TAP and VIP10 and a cost-utility analysis.11 A report on severe visual-acuity decrease in TAP and VIP12 was also considered relevant. An outcome study reporting visual function and related quality of life was found.13 A number of papers from the TAP and VIP studies were found including guidelines for evaluation of fluorescein angiographic findings and treatment,14 determinants of outcome according to lesion size, visual acuity and lesion composition,15 baseline lesion composition’s impact on vision outcome,16 and natural history of minimally classic lesions.17 We found no reports from ongoing trials (Table 2) but one traditional review of PDT18 mentions trials on other agents, such as etiopurpurin (Purlytin) and motexafin lutetium (Optrin) undergoing phase III and phase II trials respectively.
Summary of the characteristics of included studies Table 1 shows the summary and details of the included studies. TAP 1999 was a multicenter study that investigated the safety and effectiveness of verteporfin (Visudyne; CIBA Vision Corp, USA). It was conducted in 22 ophthalmology practices in Europe and North America. Participants were people with subfoveal choroidal neovascularization (CNV) caused by ARMD. The majority of participants were white (98%) with a mean age of 75 years. TAP 1999 was originally devised as 2 concurrent trials in order to comply with regulatory agency requirements. The study protocols were identical. Ten of the clinical centers were assigned to study. A and 12 to study B. As the results of the trials were similar and the investigators analyzed and presented the data as one trial we have also assessed them as one trial. The VIP 2001 study was very similar to the TAP 1999 study. It was conducted in 28 practices, most of whom had also participated in TAP 1999. As for TAP 1999, most of participants were white (98%) with a mean age of 75 years. In both trials verteporfin (6 mg/m2 body surface area) was compared to placebo (5% dextrose in water) administered via intravenous infusion of 30 ml over 10 minutes. This was followed after 15 minutes by application of 83 seconds of laser light at 689 nm delivered 50 joules/cm2 at an intensity of 600 mW/cm2 using a spot size with a diameter 1000 microns larger than the greatest linear dimension of the CNV lesion. Participants in TAP 1999 were reviewed every 3 months when visual acuity was measured and repeat fluorescein angiography performed. If the trial surgeon judged a recurrence of the membrane to be present or a persistence of the previous lesion, then repeat treatment was undertaken. In the phase one and two studies, it was concluded that up to 5 treatments were necessary to stabilize the situation.19, 20 In the first year, a mean of 3.4 treatments were delivered to the treatment group and 3.7 to the control group. In the second year a mean of 2.2 treatments were delivered to the treatment group and 2.8 to the control group. Visual acuity was measured in VIP 2001 at 12 and 24 months. The report of the study did not indicate the mean number of treatments delivered for all participants. However, in the subgroup with occult CNV (76% of all participants) 3.1 treatments were given in the treatment group and 3.5 in the control group. In the second year,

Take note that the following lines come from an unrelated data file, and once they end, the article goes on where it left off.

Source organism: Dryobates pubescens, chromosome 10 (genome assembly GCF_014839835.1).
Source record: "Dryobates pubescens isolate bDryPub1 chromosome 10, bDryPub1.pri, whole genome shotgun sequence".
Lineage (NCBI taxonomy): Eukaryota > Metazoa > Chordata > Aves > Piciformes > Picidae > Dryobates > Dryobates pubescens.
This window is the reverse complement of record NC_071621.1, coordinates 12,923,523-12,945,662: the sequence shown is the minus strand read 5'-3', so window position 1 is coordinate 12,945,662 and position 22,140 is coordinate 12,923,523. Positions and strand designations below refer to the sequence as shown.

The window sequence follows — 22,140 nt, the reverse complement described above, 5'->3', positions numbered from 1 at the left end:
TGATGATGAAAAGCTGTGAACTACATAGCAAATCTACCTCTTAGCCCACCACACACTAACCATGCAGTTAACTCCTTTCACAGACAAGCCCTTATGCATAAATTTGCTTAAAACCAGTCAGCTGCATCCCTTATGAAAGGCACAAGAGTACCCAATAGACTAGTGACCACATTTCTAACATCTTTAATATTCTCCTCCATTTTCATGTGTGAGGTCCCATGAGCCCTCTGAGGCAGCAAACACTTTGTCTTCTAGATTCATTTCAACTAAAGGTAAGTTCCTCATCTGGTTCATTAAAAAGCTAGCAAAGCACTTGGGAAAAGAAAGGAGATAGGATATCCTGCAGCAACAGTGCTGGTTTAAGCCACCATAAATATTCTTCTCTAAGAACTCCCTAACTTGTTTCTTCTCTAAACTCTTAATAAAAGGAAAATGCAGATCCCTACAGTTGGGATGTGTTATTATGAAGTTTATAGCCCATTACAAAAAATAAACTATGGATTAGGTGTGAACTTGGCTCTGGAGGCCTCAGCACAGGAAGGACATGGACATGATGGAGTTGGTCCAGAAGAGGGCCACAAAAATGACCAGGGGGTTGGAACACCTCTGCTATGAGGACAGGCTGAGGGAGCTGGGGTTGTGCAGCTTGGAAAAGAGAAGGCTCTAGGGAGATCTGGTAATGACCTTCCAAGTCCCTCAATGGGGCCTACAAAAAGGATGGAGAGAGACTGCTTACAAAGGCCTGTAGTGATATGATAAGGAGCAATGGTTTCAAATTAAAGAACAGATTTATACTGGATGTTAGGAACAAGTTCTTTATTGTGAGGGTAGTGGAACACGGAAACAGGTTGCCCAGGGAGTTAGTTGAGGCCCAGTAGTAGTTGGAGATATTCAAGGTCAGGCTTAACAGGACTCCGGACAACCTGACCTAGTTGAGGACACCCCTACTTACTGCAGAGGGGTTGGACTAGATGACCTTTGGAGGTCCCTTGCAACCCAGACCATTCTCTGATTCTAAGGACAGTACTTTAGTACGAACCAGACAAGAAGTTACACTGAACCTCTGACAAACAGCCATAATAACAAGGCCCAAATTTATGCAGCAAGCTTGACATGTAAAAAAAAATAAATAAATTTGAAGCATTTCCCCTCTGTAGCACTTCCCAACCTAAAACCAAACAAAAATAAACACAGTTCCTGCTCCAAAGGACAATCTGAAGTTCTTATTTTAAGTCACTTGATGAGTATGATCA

1.8 and 2.4 treatments were given in the verteporfin and control groups, respectively. Methodological quality of included studies Both TAP 1999 and VIP 2001 were high-quality studies with a very similar study design. Allocation of treatment group was by opaque serially numbered sealed envelopes and stratified by clinical center. The baseline characteristics of the participants by treatment group were published. The groups were well balanced with respect to a variety of demographic and clinical variables. Only 1 eye per person was treated. Reasonable attempts were made to mask the ophthalmologist, participant, vision examiner, and Photograph Reading Center personnel to the treatment assigned. As verteporfin and placebo are of different colors (green versus colorless), the solutions and the intravenous tubing were covered with foil. The fundus appearance did not change during treatment to indicate whether verteporfin or placebo had been infused. There was no other physical evidence of treatment as verteporfin dye is excreted in the feces and does not cause any color change; neither does it alter the color of the skin or urine. It was, therefore, unlikely that participants were aware of their treatment status. In TAP 1999, the study investigators reported 2 cases where the participants who were unmasked and 4 cases where the ophthalmologists who were unmasked noted a green solution. Rates of follow-up were high in both studies. In TAP 1999, 94% were seen at 12 months and 87% at 24 months. Follow-up was similar between the 2 treatment groups. The analysis was intention-to-treat, and subgroup analyses were planned a priori (Bressler N, personal communication). In VIP 2001, 93% were seen at 12 months and 86% at 24 months. All participants were included in the analyses and missing values were inputted using the method of last observation carried forward.